On August 26th, the Supreme Court ended the nationwide eviction moratorium that began in September, 2020, and was set to expire on October 3, 2021. In an unsigned majority opinion, the Court ruled that the CDC exceeded its authority by issuing the eviction moratorium. The Court majority reasoned that it “strains credulity” to find that the CDC’s reliance on a decades old statute – that relates to extreme measures for fumigation and pest extermination in emergency situations – “grants the sweeping authority that it asserts” in halting evictions. Alabama Assn. of Realtors, et al. v. Department of Health and Human Services, et al., 594 U.S. ___ (2021). In issuing the moratorium, the CDC was reliant upon the 1944 Public Health Service Act, that had rarely been invoked and was never before used to justify an eviction moratorium. The Supreme Court noted that the “[r]egulations under this authority have generally been limited to quarantining infected individuals and prohibiting the import or sale of animals known to transmit disease.” See, e.g., 40 Fed. Reg. 22543 (1975). The Court also referenced the fact that Congress has the authority to issue (or reinstate) an eviction moratorium, but again made clear, the CDC does not.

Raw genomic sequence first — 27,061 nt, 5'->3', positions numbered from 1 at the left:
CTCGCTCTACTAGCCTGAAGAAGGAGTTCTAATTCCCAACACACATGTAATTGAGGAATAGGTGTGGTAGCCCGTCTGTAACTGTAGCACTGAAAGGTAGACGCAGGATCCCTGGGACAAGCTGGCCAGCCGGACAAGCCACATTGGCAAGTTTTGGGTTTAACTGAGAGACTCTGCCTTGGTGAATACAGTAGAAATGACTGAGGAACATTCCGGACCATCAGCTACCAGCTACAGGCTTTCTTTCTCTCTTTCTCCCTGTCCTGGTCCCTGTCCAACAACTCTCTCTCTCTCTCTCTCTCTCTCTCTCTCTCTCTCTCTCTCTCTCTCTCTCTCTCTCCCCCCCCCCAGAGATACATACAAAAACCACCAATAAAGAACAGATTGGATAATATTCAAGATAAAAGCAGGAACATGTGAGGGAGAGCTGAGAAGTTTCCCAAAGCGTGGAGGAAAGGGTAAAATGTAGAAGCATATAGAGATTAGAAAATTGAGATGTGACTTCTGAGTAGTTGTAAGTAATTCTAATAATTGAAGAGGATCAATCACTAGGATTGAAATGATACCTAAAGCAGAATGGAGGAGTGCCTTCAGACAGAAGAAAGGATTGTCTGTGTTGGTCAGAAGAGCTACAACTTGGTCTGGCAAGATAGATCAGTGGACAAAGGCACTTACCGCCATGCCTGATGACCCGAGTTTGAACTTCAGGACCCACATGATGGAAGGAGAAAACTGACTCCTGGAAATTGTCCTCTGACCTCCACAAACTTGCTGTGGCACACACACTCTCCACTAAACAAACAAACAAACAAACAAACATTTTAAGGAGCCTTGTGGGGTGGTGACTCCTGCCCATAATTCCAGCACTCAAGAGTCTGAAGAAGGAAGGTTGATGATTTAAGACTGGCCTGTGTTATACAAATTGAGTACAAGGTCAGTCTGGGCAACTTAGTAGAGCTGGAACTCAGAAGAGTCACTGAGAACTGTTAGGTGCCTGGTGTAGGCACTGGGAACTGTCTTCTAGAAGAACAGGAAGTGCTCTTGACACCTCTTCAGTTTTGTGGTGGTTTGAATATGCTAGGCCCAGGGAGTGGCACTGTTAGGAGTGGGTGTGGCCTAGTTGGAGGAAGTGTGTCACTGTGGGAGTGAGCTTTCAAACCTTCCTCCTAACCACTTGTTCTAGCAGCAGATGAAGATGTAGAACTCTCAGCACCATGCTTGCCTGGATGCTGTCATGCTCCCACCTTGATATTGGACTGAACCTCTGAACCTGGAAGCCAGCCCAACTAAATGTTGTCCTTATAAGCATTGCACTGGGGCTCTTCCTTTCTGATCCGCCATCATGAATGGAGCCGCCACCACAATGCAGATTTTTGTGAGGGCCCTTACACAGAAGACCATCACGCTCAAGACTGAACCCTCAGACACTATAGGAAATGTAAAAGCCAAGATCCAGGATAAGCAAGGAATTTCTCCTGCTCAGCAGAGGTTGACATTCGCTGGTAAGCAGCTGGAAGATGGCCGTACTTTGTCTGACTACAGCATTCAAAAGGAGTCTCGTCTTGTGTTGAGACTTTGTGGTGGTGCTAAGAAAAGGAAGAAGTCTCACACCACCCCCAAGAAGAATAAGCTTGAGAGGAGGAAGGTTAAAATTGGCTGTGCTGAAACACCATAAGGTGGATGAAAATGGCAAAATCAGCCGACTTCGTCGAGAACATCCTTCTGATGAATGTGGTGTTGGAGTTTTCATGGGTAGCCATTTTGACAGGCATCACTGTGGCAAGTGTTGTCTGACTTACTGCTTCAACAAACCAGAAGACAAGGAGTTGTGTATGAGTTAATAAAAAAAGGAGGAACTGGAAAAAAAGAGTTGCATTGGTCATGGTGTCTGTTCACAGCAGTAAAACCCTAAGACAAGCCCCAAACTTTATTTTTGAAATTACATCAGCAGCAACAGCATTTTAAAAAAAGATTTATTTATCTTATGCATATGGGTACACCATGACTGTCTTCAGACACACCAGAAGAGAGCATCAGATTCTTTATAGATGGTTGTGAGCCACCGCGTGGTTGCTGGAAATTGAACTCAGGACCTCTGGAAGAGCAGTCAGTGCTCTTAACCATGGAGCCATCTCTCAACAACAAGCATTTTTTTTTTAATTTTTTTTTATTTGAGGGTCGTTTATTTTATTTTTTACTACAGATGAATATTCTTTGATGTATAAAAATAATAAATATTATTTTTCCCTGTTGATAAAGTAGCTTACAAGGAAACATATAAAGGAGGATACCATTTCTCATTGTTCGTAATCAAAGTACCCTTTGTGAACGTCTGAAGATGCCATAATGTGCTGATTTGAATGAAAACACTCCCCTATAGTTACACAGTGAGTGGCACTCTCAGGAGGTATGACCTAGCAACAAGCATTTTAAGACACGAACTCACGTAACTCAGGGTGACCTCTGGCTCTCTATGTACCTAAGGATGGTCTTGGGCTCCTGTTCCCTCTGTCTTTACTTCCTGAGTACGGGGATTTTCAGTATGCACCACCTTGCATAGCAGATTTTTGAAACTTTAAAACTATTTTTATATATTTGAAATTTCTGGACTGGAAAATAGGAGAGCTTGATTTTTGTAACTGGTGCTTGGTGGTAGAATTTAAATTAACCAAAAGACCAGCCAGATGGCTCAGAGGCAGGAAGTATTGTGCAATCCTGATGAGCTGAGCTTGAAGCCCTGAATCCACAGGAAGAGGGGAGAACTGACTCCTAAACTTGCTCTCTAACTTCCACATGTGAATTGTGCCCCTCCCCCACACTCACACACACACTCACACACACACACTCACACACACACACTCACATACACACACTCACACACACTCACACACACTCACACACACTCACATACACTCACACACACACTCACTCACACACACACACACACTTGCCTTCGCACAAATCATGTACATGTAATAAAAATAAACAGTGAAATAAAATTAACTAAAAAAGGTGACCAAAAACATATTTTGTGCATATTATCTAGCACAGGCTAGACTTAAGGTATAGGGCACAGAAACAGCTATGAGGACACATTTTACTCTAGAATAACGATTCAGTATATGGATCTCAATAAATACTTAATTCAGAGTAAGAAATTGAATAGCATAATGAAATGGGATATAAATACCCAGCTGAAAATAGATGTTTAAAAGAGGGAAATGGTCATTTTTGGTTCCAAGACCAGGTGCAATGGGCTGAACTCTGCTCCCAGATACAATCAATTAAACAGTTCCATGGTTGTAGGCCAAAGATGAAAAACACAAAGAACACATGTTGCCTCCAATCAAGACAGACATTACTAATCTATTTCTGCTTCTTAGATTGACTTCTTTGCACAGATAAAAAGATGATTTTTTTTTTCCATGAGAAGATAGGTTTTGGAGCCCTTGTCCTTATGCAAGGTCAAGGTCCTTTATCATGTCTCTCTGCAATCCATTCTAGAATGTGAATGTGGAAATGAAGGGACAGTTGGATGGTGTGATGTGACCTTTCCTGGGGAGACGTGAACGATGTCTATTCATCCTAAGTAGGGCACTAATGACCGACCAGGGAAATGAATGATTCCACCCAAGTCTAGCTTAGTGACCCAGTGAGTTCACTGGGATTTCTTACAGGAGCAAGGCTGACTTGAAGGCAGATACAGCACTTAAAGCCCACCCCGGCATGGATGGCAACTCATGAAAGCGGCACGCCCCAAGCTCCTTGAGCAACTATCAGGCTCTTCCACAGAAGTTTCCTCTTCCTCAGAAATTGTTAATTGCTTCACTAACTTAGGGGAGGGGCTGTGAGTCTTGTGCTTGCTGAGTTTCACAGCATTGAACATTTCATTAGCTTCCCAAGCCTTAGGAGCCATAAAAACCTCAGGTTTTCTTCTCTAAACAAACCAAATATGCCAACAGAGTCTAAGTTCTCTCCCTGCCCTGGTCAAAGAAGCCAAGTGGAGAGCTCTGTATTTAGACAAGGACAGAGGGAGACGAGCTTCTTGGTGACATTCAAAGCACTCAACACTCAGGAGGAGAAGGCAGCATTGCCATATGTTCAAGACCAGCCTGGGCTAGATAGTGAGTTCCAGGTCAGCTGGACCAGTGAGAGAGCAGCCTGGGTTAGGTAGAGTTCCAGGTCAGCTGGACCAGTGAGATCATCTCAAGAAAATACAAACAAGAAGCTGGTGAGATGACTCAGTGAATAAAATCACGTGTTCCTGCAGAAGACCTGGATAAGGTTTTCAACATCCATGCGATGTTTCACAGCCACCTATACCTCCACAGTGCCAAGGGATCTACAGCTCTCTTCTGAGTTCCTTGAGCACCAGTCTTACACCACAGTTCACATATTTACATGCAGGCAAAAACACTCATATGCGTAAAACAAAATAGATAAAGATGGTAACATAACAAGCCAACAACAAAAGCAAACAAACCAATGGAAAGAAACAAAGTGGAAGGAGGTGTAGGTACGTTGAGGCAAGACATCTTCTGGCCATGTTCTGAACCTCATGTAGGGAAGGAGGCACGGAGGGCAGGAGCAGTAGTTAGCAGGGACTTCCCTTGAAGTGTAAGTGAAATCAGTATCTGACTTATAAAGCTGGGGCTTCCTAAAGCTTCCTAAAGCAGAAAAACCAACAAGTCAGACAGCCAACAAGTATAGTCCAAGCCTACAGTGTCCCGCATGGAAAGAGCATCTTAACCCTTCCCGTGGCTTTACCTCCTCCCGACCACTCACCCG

The Decision ending the eviction moratorium takes immediate effect, and is binding precedent on all jurisdictions in the U.S.